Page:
Virginia Society for Technology in Education

Net Neutrality

Supporting the Open Internet

You may have been hearing quite a bit about “net neutrality” in recent days. Net Neutrality is the concept behind what is often called the open Internet, which means that all lawful content and providers should be afforded the same level of access. Governments, internet service providers and others would not be allowed to discriminate by user, content, site, platform, application, type of attached equipment, and modes of communication by providing more robust access to particular companies or applications. Many people consider net neutrality to be a fundamental piece of the Internet architecture.

In the United States, the Internet is regulated by the Federal Communications Commission (FCC). Net neutrality is not a new issue. In 2006, Internet2, an organization of world wide leaders in innovation, spoke to the US Senate about this issue:

Net neutrality has been in the headlines in the last few weeks because new rules are being proposed by the FCC in response to a federal court decision that struck down the Open Internet Order in 2010. FCC Chairperson Tom Wheeler outlined his intentions for these new rules in a statement in February 2014:

Recently, the text of the new rules that will be considered at the May meeting of the FCC began to circulate. While they require a baseline level of service, they also appear to allow Internet Service Providers to provide preferential treatment to some Internet companies. Net neutrality advocates are concerned that these special deals may bar small companies and organizations from being able to compete in an increasingly web-based world thus possibly stifling innovation. In addition, they believe that any limitations on net neutrality could make access more difficult for poor and marginalized populations. Educause, ALA and ARL issued a joint letter to Chairman Wheeler earlier this year addressing their concerns: They are primarily advocating for the FCC to change the classification of broadband to common carrier so it could be subject to requirements related to equitable access .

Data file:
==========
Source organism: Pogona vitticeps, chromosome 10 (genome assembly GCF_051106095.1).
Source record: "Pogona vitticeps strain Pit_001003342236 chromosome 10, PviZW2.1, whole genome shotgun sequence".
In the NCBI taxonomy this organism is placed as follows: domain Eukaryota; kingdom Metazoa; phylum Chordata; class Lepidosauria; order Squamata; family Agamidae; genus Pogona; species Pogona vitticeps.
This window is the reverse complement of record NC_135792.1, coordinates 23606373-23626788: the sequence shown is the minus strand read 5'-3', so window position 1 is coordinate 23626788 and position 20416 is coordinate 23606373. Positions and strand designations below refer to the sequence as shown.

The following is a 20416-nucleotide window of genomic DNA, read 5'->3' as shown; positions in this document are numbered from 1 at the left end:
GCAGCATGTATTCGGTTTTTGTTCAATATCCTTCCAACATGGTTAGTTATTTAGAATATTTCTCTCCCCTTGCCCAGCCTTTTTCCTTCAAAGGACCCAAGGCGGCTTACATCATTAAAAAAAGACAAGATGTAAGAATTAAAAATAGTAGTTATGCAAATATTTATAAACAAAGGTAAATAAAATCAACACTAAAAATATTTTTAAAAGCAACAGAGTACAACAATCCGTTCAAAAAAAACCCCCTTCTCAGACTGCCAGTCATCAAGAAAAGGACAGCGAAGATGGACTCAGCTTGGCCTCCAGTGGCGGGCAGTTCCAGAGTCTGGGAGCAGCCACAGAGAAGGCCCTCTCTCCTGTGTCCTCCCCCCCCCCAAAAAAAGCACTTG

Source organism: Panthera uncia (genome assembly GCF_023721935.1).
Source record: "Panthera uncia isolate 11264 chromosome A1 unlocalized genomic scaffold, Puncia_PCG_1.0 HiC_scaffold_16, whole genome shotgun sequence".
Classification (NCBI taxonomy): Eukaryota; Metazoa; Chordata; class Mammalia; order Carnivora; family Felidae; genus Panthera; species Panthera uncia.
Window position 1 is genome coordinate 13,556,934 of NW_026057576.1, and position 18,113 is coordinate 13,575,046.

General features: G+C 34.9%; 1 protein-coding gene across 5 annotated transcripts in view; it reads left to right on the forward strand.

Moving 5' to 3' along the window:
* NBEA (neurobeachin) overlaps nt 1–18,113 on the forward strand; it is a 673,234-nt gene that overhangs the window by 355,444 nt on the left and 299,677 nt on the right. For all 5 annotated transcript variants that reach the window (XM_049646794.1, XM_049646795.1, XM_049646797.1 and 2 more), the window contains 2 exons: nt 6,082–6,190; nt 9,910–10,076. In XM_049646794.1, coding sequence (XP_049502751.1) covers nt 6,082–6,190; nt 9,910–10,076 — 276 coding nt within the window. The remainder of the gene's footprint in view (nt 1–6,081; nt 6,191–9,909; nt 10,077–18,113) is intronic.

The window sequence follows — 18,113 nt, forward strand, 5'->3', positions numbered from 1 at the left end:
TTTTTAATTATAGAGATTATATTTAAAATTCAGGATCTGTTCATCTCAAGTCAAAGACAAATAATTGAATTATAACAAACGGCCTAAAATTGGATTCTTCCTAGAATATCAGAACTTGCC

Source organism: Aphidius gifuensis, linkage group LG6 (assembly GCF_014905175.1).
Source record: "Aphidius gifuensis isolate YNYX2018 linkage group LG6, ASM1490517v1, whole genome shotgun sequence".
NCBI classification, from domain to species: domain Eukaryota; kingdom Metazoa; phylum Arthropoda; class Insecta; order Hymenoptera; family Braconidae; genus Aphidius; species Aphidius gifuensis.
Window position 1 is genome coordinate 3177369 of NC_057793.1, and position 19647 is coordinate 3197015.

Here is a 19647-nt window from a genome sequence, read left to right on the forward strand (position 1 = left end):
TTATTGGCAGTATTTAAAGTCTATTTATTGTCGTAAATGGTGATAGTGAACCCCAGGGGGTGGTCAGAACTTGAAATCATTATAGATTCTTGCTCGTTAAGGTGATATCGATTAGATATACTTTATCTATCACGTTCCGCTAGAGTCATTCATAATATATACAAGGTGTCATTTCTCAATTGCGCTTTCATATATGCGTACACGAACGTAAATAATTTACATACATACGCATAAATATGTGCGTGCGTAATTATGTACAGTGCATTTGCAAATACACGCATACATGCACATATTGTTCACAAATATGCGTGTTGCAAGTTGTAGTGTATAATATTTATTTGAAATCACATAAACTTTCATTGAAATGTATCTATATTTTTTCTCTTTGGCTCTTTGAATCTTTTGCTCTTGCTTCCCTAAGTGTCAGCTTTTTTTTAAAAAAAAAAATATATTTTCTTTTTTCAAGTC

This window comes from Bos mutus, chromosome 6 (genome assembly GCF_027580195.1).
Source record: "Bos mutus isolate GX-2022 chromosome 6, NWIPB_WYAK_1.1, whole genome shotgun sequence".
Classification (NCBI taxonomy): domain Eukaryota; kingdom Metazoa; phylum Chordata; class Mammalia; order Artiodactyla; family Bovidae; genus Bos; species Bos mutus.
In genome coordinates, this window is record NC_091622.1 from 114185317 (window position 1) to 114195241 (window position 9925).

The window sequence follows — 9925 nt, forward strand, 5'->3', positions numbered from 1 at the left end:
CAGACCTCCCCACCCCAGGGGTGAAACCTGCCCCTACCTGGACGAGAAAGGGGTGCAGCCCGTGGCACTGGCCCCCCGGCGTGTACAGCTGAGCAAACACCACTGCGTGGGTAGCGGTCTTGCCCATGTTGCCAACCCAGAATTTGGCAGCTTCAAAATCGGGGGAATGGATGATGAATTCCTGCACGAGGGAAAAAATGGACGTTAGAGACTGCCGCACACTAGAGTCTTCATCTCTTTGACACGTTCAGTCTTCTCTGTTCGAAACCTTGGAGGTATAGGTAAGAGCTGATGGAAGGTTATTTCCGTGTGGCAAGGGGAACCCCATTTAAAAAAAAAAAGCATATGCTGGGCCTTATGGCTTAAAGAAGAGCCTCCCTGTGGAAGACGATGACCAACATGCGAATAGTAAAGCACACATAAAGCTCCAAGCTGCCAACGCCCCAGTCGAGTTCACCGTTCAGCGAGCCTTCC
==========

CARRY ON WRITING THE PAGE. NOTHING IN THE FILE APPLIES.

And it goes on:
At this time, it is not clear what the impact of these changes might be on schools in terms of both access and cost.

The Virginia Society for Technology in Education supports efforts to ensure that the internet remains open as a source of content for schools, students and educators.  We encourage the FCC to evaluate the impact of the net neutrality regulations on schools as part of their upcoming discussions to ensure that students and teachers have access to the fastest, most robust network available at the lowest cost.

The FCC has established an inbox for comments related to these new rules, which will be considered on May 15.  Please take some time to review the resources above and provide your comments:

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